In short, just by looking at it, you'd have to think twice about spending $649 (for the 64GB small model, or up to $949 for the larger XL in 256GB configuration; UK prices are £629/729 and £799/£899) on a new Pixel. But, much like last year, using it will be a completely different story — or, at least, that's Google pitch.
Google is trying to make up for the lack of special hardware features or a particularly eye-catching design with what it does best, i.e. software, with a little help from its machine learning algorithms.
Last year's Pixel's camera was widely considered the best one around, and Google first branded it with a then-record-breaking 89 score on DxO mark. The new rear shooter brings that up to a whopping 98 — which might not be reflected in actual use, but it's still something to keep in mind (the iPhone 8 Plus and Galaxy Note 8 both sit at 94).
By dividing each pixel in the sensor of the 12MP camera into two separate sub-pixels, Google worked out algorithms that can produce a depth map capable of replicating the shallow depth of field in portrait photos that competing smartphones achieve with a second lens.
There are some other AI-powered tricks, too, like a feature that instantly recognises songs playing around you and lets you play and save them on Play Music or Spotify (without sending data to Google), or the Google Lens app, which wants to become Google Search for your eyes by recognising, identifying, and giving you information on objects, flyers, signs, posters, and whatever you happen to find in your surroundings.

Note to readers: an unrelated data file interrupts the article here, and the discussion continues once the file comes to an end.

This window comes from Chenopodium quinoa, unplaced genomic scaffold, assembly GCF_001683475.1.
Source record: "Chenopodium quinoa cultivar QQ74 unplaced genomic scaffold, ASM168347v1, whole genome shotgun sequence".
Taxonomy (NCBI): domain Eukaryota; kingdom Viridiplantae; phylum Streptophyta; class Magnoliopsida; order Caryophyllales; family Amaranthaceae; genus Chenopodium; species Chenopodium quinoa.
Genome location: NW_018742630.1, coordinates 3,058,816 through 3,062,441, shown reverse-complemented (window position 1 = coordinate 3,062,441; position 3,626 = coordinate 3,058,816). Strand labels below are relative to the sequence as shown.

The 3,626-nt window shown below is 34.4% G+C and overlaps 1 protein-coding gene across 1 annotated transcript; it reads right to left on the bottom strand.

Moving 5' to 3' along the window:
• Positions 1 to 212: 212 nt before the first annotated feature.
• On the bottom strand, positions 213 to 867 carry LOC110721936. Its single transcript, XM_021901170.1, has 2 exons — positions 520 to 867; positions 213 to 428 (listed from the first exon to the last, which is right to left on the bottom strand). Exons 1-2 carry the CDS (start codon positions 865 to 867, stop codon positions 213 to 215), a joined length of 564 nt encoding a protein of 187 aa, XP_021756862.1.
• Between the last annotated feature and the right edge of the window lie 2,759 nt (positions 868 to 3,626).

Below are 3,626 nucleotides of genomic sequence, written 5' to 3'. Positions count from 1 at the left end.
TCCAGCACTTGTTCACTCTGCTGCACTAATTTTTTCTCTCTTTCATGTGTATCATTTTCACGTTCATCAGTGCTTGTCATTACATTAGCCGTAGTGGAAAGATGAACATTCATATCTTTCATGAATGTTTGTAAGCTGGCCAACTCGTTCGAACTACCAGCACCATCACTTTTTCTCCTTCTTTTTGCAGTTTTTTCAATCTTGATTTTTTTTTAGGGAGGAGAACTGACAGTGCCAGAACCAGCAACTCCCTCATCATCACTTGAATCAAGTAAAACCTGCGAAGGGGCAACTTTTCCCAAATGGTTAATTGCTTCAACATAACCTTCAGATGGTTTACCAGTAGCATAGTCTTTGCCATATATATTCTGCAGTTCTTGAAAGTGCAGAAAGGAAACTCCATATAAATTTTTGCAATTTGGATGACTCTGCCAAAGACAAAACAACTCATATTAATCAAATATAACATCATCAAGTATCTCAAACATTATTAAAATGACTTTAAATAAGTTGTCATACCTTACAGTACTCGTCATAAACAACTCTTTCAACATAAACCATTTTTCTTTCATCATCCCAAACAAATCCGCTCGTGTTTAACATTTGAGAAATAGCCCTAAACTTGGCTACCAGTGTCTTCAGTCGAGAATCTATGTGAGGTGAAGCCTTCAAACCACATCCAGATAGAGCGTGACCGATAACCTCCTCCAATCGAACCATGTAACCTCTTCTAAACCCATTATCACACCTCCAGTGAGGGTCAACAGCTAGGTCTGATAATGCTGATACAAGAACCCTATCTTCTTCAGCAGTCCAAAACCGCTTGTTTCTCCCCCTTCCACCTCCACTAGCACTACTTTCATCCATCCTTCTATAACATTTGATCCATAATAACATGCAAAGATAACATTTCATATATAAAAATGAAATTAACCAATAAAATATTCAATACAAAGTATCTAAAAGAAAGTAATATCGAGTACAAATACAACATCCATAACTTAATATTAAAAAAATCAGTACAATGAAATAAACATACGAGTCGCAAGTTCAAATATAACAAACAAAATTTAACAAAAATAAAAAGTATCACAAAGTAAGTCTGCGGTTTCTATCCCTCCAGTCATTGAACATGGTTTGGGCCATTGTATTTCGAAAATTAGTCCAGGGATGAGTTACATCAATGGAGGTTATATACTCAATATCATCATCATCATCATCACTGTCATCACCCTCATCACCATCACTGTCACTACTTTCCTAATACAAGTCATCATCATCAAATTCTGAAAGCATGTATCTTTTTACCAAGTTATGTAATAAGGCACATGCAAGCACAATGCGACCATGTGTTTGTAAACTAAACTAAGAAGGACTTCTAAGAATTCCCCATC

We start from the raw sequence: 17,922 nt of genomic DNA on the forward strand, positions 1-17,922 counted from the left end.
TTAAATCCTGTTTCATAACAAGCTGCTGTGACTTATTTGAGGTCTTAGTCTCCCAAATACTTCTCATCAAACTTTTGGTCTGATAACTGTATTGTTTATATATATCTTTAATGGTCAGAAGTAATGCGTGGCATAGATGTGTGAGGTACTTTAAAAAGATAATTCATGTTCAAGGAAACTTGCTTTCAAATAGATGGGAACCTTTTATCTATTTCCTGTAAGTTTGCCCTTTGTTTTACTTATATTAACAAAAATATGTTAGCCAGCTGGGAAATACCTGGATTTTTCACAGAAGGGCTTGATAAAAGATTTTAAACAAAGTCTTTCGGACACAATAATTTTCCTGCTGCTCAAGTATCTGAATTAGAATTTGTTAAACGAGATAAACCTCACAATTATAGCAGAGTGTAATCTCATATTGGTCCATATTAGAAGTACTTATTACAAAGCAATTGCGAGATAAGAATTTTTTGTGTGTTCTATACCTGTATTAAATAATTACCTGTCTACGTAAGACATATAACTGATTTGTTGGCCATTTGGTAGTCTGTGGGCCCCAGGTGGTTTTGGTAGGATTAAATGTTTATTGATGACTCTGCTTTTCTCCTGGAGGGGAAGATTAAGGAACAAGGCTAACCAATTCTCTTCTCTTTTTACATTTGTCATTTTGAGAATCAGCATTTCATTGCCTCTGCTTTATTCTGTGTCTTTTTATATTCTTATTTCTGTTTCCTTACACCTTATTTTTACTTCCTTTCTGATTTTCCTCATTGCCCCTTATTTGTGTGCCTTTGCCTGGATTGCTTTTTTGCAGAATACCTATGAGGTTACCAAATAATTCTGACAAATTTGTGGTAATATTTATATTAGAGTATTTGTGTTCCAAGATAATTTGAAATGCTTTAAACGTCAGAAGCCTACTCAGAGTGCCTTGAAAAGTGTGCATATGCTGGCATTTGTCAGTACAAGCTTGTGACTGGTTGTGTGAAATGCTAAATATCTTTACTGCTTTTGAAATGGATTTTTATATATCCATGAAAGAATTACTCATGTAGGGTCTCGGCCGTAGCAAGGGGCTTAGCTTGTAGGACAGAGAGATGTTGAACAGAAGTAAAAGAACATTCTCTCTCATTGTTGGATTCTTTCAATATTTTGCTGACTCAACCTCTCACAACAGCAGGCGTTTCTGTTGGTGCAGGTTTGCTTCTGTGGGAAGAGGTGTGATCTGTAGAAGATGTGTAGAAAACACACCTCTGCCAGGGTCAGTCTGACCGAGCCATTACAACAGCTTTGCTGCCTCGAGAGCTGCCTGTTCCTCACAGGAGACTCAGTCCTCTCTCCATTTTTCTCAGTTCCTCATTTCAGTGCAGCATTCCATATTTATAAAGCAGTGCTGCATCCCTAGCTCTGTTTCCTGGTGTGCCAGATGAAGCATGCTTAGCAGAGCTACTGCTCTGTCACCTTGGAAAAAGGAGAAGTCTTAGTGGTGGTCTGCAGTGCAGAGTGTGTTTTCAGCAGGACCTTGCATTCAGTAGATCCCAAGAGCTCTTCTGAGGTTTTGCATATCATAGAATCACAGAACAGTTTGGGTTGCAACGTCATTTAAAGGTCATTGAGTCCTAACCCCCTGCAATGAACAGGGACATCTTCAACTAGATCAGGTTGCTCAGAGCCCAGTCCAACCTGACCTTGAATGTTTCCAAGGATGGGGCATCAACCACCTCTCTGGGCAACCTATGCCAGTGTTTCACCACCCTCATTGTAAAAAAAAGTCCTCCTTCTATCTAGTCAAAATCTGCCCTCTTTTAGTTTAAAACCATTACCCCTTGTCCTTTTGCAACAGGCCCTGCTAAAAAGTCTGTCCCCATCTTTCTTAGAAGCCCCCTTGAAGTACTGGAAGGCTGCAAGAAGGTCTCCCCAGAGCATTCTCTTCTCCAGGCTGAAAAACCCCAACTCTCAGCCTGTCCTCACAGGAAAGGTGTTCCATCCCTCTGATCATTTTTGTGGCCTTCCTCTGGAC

But that's all stuff that you are going to be able to appreciate using the phone, not just by looking at it. Even the unsightly bezels — both on the sides and the top and bottom, particularly on the smaller model — start to make sense, because they offer enough space to cram in a set of stereo speakers.
Simply looking at the Pixel 2 — or the Home Max, the Pixel Buds earphones, and even the Pixelbook laptop — will probably not evoke any allure or sense of fashion-centered thinking, which is certainly important to some. But that's fine, because it's probably something that Google doesn't necessarily need (or is even able to achieve) right now.
Its entire hardware portfolio is but a vessel for it to ship its AI-powered products, from Assistant, to Lens, to Google Photos, filled with unlimited, max-resolution pictures straight out of the single camera of the Pixel (which, the company claims, people use to take twice as many shots as the average iPhone user, for a total of 23GB worth of photos uploaded on its cloud) and more.
Google knows that it can't compete on the scale of the Apples and Samsungs of the world — and, probably, not even with Microsoft — right now, but it definitely plans to do so (moving significant hardware volumes and breaking out the division in its financial reports within five years, according to The Verge's interview).
For now, though, the people at Mountain View will try to sell a range of products and make a name for themselves in the hardware space by choosing function over form, and that's a good temporary compromise. Google's devices might not make your mouth water, but, over time, they will make you realise they were worth their money.